Tag: writing craft

Inside a Writer’s Brain

I thought the Professional Author’s Brain (PAB) would be different. Back when I started down this road to become a published author, I accepted that disparate ideas and motivation would war against my love of story writing. I was an amateur after all, and that creative writing/professional writing degree didn’t really prepare me for reality.
Four years into the real deal, I’m not sure anything could have given me a heads-up about being a professional author. Or what really went on behind the forehead inside a PAB.
True, continual writing and seeking feedback from more skilled writers could equip me with the TOOLS I needed. But there isn’t a book or course that can tame the beast inside my brain.
I know this because I’ve read an endless stream of writing craft and career books from successful authors, and I’m still scratching my head over some aspects of the whole “author gig.” I’ve also taken multiple courses offered online and at conferences from published authors who are also competent teachers (and as an educator, I can tell the difference).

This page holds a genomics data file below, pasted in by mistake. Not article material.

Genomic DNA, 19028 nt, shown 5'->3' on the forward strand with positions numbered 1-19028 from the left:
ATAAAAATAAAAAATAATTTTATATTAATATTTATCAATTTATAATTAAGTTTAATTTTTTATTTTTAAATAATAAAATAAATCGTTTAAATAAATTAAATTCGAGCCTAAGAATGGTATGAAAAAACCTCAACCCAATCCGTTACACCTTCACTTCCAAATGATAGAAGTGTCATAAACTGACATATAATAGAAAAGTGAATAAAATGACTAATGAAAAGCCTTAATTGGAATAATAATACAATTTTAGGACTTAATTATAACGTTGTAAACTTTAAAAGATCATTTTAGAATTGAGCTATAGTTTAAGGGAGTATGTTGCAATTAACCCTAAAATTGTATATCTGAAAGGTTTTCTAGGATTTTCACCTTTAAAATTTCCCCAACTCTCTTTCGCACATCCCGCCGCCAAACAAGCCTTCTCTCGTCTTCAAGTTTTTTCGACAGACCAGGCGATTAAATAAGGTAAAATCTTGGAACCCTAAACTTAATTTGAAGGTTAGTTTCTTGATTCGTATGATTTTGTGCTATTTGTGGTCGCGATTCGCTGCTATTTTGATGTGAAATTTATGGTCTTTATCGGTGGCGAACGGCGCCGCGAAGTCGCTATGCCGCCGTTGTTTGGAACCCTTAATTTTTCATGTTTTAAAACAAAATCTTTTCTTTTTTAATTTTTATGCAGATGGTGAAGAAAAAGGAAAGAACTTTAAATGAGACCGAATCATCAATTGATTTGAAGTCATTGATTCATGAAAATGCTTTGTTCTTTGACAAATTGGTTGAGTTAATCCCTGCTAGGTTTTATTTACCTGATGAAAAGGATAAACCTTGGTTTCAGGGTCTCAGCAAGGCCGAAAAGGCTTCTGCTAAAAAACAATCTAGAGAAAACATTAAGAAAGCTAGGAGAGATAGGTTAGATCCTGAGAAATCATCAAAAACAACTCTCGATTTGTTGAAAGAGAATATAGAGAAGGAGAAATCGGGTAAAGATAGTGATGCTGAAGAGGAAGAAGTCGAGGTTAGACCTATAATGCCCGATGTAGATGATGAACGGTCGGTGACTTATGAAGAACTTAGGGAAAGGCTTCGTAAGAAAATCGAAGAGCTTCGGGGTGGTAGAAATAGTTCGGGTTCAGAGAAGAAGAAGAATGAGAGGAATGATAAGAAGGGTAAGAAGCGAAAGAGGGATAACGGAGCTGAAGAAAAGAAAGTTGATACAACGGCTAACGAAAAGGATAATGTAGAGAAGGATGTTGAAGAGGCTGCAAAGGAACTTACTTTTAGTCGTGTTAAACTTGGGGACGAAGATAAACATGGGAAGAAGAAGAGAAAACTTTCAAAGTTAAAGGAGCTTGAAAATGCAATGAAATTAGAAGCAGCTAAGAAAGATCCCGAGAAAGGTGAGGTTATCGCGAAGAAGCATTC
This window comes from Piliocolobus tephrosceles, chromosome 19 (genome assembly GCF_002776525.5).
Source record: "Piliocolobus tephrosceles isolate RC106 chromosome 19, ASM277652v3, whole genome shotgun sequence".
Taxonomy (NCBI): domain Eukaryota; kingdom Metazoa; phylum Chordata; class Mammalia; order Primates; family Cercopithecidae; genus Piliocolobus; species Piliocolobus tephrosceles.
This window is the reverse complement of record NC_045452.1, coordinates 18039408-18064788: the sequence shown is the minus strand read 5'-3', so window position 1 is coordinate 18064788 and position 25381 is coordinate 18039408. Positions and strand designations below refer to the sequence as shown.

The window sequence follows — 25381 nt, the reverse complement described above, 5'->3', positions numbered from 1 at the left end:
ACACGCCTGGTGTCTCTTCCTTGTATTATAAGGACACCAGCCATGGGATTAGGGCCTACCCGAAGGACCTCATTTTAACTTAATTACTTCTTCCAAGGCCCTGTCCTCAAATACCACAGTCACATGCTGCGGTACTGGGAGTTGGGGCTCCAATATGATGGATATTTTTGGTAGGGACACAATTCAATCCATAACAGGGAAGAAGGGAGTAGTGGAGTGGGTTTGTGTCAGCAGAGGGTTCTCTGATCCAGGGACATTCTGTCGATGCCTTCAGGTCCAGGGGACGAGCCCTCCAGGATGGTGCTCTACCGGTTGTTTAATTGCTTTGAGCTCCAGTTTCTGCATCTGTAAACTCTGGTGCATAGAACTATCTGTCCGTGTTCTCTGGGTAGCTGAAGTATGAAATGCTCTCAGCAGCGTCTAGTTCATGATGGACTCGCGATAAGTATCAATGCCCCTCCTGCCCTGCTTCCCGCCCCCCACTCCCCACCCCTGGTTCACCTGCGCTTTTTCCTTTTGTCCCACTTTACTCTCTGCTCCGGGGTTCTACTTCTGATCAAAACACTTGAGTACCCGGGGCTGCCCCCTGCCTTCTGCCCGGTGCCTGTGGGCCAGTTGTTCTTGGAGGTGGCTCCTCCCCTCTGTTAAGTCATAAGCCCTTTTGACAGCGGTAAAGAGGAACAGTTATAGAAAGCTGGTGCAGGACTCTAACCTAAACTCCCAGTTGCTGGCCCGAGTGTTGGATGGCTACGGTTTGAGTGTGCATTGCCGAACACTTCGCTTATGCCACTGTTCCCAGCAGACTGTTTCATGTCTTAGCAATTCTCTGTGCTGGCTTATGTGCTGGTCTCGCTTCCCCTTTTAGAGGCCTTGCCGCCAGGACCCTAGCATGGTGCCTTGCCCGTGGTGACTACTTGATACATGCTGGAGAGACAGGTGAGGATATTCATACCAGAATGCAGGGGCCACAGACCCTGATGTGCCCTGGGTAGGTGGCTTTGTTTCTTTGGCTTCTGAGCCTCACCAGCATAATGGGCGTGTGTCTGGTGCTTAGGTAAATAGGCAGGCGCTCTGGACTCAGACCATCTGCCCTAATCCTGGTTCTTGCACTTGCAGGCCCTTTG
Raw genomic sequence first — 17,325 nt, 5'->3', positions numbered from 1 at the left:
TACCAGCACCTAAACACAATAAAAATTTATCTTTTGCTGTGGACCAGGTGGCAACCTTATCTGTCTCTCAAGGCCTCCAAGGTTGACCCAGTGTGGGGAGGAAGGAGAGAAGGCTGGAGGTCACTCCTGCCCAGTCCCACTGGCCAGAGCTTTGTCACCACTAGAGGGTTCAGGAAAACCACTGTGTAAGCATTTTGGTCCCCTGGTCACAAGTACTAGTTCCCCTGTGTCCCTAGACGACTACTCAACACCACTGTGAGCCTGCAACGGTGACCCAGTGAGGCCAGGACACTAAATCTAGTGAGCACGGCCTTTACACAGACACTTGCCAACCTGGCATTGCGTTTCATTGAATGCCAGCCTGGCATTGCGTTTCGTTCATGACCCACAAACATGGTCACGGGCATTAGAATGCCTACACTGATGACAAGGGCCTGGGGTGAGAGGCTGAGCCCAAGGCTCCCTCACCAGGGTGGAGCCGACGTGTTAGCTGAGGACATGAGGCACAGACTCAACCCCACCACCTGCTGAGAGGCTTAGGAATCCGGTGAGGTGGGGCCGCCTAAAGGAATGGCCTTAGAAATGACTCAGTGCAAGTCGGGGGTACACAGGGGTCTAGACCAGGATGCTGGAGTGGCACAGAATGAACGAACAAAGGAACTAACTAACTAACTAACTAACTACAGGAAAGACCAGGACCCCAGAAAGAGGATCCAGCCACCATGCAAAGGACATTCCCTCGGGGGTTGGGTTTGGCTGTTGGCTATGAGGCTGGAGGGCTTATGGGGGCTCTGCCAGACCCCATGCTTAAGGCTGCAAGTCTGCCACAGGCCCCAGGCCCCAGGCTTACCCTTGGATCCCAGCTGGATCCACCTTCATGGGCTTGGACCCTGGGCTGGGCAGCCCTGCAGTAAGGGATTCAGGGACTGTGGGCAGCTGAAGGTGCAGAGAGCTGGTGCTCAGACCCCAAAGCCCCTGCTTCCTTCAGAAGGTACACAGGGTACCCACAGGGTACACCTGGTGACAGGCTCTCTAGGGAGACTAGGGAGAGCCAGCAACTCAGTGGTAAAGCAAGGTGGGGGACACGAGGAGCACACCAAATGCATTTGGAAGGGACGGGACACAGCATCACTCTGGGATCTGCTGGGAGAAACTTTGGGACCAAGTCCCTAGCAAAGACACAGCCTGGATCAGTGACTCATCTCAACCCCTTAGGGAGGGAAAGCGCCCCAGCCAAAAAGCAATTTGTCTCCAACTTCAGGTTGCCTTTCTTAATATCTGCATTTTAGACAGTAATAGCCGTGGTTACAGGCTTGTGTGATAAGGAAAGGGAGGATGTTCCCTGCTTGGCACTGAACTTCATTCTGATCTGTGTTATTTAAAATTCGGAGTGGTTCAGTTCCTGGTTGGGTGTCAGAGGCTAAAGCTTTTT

What did I get? More knowledge. More tools.

Nothing to discipline the genius inside my heart, soul and mind.

The part some people call “The Muse,” but I’m inclined to agree with Elizabeth Gilbert’s assessment that we all have a genius at our disposal, and it isn’t subject to the spurious whims of the gods.


What? You didn’t know Muse is actually a Greek goddess, patron of artists everywhere.

Now you do. And that explains her fickle game plans and unpredictable work schedule.

What I’ve learned as a professional author is that you can NOT wait for the Muse to show up before you work. You have to sit your rear in the chair and do the work.
But, the truth is: Muse work reads like poetry and my work affects me like a C-level college essay. So why write the words are going to sound so…average?
Why didn’t my brain shift into a different gear once I decided to go “pro”? Surely professional authors with a string of best sellers and a backlist that fills five Amazon screens don’t have problems tricking their brains into work mode. And their Muse must show up for eighty percent of their writing sessions.
You’d be surprised what best-selling authors do to trick their brain to do its best work. But, I can’t rely on the bag of tricks they share as “writer’s gold” in their blogs, memoirs and books on writing best sellers.